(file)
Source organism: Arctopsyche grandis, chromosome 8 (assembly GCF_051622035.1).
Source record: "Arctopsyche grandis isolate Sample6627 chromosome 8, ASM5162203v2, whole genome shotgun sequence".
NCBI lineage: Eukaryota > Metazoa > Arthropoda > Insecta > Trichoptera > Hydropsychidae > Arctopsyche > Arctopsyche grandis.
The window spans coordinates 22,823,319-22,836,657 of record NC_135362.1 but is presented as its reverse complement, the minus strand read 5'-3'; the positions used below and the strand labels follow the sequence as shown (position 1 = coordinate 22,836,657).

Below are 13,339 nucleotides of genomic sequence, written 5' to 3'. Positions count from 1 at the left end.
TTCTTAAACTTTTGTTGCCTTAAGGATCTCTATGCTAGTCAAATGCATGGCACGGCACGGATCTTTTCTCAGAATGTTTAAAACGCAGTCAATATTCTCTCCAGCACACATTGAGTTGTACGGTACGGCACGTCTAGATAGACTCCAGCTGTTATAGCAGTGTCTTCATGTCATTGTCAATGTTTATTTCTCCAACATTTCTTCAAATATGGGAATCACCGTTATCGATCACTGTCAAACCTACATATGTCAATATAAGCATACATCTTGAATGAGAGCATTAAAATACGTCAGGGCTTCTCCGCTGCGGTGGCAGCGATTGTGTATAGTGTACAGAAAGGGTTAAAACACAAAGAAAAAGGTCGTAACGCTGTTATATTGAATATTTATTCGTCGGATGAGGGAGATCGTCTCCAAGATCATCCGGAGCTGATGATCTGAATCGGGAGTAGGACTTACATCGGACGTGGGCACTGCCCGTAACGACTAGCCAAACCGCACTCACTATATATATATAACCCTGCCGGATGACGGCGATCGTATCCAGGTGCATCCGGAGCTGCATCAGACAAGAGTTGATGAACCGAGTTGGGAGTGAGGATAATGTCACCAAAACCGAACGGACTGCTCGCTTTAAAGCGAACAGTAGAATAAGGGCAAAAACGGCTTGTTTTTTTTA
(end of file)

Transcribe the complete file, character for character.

Source organism: Arctopsyche grandis, chromosome 8 (assembly GCF_051622035.1).
Source record: "Arctopsyche grandis isolate Sample6627 chromosome 8, ASM5162203v2, whole genome shotgun sequence".
NCBI lineage: Eukaryota > Metazoa > Arthropoda > Insecta > Trichoptera > Hydropsychidae > Arctopsyche > Arctopsyche grandis.
The window spans coordinates 22,823,319-22,836,657 of record NC_135362.1 but is presented as its reverse complement, the minus strand read 5'-3'; the positions used below and the strand labels follow the sequence as shown (position 1 = coordinate 22,836,657).

Below are 13,339 nucleotides of genomic sequence, written 5' to 3'. Positions count from 1 at the left end.
TTCTTAAACTTTTGTTGCCTTAAGGATCTCTATGCTAGTCAAATGCATGGCACGGCACGGATCTTTTCTCAGAATGTTTAAAACGCAGTCAATATTCTCTCCAGCACACATTGAGTTGTACGGTACGGCACGTCTAGATAGACTCCAGCTGTTATAGCAGTGTCTTCATGTCATTGTCAATGTTTATTTCTCCAACATTTCTTCAAATATGGGAATCACCGTTATCGATCACTGTCAAACCTACATATGTCAATATAAGCATACATCTTGAATGAGAGCATTAAAATACGTCAGGGCTTCTCCGCTGCGGTGGCAGCGATTGTGTATAGTGTACAGAAAGGGTTAAAACACAAAGAAAAAGGTCGTAACGCTGTTATATTGAATATTTATTCGTCGGATGAGGGAGATCGTCTCCAAGATCATCCGGAGCTGATGATCTGAATCGGGAGTAGGACTTACATCGGACGTGGGCACTGCCCGTAACGACTAGCCAAACCGCACTCACTATATATATATAACCCTGCCGGATGACGGCGATCGTATCCAGGTGCATCCGGAGCTGCATCAGACAAGAGTTGATGAACCGAGTTGGGAGTGAGGATAATGTCACCAAAACCGAACGGACTGCTCGCTTTAAAGCGAACAGTAGAATAAGGGCAAAAACGGCTTGTTTTTTTTA